Two men are under arrest Sunday in the theft of...

Two men are under arrest Sunday in the theft of a fire chief's sport utility vehicle shortly after midnight in Center Moriches. Police said the vehicle, a red 2012 Chevrolet Tahoe, was parked in front of the Center Moriches firehouse, the keys inside, when it was taken at 1:15 a.m. (Jan. 26, 2014) Credit: James Carbone

Two men stole a fire chief's marked sport utility vehicle from a Center Moriches firehouse Sunday and slid it into a snowbank in Eastport before being arrested, Suffolk police said.

The East Moriches fire chief's red 2012 Chevrolet Tahoe was parked in front of the Center Moriches firehouse at 1:15 a.m. Sunday with the keys inside, Chief Bryan Kelly said.

It sat untended for "less than two minutes," as he went inside to check on his crew, which was covering for Center Moriches firefighters, Kelly said. When a 911 call came in requesting an ambulance, Kelly returned outside and the truck was gone.

"As a rule, probably every fire chief leaves a car on his ramp with the keys in it, so you can go out and respond quickly," said Kelly, who has been with the department for about 14 years, the past two as chief. But after the theft, he and other fire officials have decided to add automatic locking devices to the department's three SUVs to prevent future problems.

Surveillance video showed two men getting into the untended vehicle, police said. Patrol officers and aviation units searched through the early morning for the SUV, which was spotted at 7:20 a.m. by someone in Rocky Point, police said.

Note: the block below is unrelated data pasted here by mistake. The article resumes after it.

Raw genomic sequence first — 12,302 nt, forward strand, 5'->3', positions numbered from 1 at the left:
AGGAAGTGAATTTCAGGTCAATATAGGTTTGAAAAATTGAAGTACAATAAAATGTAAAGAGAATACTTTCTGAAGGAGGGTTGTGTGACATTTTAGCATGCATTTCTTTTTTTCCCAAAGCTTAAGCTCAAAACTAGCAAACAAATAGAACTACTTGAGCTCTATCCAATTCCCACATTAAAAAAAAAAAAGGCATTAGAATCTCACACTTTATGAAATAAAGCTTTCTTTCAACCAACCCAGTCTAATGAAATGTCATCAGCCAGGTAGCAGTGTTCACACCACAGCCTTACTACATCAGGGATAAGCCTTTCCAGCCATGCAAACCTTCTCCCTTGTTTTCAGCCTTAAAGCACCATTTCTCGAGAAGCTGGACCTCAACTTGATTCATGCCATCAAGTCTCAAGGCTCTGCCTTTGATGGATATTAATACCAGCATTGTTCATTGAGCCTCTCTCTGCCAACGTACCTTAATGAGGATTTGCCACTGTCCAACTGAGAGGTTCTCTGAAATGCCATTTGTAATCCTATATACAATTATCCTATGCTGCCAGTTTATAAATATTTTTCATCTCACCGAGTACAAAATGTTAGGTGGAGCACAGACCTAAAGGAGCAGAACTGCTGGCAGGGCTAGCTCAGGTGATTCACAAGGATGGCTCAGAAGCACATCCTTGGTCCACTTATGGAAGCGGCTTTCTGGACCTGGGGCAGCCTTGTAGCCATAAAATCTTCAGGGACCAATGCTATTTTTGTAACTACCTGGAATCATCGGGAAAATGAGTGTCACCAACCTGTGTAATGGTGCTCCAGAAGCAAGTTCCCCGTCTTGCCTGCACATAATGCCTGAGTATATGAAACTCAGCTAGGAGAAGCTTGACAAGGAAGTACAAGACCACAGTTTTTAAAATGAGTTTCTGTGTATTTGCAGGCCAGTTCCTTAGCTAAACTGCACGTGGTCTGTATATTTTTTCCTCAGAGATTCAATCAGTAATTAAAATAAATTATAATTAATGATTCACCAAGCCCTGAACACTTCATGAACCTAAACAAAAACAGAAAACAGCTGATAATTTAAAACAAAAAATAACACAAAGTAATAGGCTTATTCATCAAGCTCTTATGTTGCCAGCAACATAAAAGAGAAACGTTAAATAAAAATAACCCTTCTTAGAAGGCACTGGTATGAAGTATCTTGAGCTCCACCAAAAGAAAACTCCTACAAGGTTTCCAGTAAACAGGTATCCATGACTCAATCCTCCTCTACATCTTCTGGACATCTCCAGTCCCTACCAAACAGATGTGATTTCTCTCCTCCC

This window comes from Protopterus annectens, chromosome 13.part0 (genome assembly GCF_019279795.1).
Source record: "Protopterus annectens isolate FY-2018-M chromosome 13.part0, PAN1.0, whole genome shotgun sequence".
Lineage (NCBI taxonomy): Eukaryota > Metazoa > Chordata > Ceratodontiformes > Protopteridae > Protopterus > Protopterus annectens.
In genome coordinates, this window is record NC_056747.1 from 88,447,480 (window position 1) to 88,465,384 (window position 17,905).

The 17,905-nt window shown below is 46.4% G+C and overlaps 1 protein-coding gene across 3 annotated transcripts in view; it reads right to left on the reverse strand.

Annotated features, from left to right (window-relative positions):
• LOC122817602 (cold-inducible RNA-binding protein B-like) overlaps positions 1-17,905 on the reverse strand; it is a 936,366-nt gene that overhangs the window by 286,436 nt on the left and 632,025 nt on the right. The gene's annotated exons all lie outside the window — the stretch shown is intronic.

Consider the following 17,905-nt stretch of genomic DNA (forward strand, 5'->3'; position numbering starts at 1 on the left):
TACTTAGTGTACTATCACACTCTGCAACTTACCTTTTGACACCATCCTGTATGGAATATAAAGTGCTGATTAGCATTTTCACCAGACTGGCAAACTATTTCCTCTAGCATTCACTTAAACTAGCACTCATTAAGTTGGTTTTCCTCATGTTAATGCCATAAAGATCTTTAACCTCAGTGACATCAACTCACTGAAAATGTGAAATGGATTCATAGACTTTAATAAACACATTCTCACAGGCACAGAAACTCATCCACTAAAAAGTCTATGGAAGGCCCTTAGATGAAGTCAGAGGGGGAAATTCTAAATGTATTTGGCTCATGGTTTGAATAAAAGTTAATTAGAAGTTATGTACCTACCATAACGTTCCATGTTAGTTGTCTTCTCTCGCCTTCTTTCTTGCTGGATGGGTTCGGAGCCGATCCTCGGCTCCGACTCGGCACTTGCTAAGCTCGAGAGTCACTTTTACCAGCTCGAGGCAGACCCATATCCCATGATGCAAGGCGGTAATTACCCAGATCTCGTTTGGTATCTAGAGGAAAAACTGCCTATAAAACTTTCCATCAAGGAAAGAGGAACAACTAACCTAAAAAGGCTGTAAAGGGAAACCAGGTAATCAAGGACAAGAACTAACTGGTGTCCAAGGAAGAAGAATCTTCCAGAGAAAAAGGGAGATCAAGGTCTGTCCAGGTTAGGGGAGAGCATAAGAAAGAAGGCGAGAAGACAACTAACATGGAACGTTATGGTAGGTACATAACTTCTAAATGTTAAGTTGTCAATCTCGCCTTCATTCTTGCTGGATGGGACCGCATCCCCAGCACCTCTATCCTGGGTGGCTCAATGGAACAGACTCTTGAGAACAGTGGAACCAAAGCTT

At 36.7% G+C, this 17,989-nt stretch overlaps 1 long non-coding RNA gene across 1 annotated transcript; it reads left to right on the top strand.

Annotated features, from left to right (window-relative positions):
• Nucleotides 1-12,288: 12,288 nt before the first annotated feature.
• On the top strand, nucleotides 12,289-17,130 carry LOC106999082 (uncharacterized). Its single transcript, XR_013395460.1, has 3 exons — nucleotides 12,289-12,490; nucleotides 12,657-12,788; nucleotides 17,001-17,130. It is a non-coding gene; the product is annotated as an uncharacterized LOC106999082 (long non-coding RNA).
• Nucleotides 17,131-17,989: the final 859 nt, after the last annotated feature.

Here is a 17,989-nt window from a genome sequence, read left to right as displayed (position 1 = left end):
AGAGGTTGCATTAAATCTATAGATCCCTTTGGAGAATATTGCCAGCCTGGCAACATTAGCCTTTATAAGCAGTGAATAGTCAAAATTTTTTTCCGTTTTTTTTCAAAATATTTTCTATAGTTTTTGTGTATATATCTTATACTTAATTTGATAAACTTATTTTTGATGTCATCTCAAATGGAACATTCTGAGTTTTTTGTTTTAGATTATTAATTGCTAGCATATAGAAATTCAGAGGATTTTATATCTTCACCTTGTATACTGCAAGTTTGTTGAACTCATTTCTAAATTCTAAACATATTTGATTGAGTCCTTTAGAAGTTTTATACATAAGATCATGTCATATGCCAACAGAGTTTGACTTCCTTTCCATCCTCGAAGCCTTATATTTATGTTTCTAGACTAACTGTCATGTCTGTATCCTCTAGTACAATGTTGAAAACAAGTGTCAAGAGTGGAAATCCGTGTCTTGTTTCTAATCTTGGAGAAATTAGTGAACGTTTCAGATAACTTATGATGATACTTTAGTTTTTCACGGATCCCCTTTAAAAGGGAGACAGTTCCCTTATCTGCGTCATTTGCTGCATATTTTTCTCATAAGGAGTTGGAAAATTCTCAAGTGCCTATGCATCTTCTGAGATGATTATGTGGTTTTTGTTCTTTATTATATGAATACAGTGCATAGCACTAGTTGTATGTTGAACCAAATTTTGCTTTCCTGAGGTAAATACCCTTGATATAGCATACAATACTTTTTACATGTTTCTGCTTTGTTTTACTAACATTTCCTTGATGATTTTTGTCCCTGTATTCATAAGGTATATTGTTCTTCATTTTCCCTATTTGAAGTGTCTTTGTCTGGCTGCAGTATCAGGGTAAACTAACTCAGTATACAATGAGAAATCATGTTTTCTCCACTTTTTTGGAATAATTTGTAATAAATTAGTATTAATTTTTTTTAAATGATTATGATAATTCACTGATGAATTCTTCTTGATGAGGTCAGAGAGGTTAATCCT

Police said they followed the vehicle into Eastport, where it slid off the road near a parking lot on Montauk Highway and North Bay Avenue and hit a snowbank in front of Tuttle's Mower Shop.

The men, who were not immediately identified, were arrested. Neither was injured. The vehicle's two front fenders were damaged and one of its tires had come off its rim, police said.

Kelly couldn't provide an estimate of the damage to the vehicle, which was being held in police impound, but said it would be covered by insurance.

For now, Kelly said, he'll hitch a ride with one of his two assistant chiefs' vehicles or hop on a fire truck to get to scenes.

"It's tough when you live in a small town; you don't want to believe these things happen," Kelly said. "But you're in the wrong place at the wrong time. Something like this can't happen again. Unfortunately, hard lesson learned."

With Nicole Fuller

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